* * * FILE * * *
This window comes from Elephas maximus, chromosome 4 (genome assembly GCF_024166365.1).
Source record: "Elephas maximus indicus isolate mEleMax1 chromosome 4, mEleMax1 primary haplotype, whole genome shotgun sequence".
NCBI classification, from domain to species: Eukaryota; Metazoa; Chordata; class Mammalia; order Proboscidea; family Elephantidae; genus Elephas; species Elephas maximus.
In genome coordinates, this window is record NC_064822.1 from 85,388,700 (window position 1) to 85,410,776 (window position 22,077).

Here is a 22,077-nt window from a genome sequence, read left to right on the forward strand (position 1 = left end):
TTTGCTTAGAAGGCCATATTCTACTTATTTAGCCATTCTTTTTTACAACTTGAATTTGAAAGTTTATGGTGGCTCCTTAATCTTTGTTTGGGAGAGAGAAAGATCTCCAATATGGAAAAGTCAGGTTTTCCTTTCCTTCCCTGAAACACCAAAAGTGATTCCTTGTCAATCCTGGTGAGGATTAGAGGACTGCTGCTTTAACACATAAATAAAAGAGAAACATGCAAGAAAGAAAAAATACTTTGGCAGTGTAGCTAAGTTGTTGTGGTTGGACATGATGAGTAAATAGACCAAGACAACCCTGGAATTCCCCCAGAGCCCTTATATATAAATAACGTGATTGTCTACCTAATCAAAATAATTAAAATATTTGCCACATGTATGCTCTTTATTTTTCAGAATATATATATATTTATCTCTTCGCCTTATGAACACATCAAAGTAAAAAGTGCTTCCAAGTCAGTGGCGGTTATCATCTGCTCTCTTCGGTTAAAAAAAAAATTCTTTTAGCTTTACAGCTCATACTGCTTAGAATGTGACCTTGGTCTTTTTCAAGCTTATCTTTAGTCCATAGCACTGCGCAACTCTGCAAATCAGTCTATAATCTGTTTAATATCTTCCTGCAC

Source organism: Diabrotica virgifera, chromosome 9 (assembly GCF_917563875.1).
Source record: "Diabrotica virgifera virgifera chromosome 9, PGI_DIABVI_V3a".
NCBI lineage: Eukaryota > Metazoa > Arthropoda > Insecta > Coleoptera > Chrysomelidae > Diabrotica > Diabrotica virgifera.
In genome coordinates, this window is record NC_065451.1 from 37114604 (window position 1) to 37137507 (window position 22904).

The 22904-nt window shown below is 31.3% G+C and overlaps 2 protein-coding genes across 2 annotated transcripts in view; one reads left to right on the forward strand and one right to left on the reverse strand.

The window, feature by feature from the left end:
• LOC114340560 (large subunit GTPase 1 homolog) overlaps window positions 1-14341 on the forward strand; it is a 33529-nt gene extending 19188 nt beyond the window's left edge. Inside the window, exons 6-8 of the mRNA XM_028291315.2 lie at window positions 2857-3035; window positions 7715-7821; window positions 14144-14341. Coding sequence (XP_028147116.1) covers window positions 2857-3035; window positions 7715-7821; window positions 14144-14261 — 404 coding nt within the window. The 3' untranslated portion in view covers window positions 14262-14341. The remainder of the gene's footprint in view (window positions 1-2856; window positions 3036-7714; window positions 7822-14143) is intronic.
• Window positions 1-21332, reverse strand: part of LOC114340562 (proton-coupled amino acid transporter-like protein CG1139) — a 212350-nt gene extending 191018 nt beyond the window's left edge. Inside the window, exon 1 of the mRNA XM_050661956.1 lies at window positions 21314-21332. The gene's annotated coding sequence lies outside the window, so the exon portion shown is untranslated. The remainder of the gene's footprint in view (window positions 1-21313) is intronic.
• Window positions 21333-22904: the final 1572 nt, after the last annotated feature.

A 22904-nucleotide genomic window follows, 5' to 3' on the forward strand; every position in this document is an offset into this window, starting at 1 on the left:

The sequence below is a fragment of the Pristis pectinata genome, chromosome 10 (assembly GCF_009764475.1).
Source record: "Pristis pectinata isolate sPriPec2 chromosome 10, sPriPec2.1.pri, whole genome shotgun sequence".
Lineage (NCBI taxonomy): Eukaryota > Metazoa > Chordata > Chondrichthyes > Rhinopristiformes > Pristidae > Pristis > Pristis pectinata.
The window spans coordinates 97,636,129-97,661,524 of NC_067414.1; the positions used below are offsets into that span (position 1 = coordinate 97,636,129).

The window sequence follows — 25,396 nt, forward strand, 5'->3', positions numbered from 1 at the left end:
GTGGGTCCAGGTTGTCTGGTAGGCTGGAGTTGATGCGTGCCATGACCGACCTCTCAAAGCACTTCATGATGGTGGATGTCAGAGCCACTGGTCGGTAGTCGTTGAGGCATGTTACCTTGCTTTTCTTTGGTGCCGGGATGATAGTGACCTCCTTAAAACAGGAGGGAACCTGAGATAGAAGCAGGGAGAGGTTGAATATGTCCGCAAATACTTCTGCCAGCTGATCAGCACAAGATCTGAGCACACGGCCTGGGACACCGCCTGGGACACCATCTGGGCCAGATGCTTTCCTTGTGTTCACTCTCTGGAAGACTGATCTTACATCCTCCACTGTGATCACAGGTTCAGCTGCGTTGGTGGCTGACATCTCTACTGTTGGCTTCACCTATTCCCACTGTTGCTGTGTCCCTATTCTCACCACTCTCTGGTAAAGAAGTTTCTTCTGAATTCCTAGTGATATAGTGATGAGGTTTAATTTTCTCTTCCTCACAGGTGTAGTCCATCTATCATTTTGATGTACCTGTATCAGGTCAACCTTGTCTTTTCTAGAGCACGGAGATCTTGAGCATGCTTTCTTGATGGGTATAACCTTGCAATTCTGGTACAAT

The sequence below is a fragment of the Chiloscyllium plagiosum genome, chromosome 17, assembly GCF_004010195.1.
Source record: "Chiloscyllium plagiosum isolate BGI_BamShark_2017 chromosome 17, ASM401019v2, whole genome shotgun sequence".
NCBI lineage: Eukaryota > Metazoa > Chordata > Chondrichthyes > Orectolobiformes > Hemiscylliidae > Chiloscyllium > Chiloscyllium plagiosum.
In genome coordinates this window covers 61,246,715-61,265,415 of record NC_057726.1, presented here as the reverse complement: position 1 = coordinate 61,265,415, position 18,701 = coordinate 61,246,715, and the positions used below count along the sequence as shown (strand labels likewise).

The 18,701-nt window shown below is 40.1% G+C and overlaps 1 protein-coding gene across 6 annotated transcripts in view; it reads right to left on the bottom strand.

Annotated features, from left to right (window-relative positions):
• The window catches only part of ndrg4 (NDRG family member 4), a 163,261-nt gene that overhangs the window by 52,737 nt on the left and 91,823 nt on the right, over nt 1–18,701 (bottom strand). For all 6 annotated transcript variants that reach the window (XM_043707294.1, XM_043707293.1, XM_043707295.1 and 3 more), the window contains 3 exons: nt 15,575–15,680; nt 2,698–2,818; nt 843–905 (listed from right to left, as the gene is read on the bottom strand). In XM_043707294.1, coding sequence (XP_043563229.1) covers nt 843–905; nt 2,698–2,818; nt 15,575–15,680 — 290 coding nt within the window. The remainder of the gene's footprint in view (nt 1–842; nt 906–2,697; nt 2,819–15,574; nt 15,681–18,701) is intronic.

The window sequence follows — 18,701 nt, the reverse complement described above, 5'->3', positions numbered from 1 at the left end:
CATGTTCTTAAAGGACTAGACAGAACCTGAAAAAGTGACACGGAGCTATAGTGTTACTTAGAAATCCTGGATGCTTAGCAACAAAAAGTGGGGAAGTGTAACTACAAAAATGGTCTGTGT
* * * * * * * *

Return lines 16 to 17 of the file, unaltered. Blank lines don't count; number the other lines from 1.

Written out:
A 22904-nucleotide genomic window follows, 5' to 3' on the forward strand; every position in this document is an offset into this window, starting at 1 on the left:

The sequence below is a fragment of the Pristis pectinata genome, chromosome 10 (assembly GCF_009764475.1).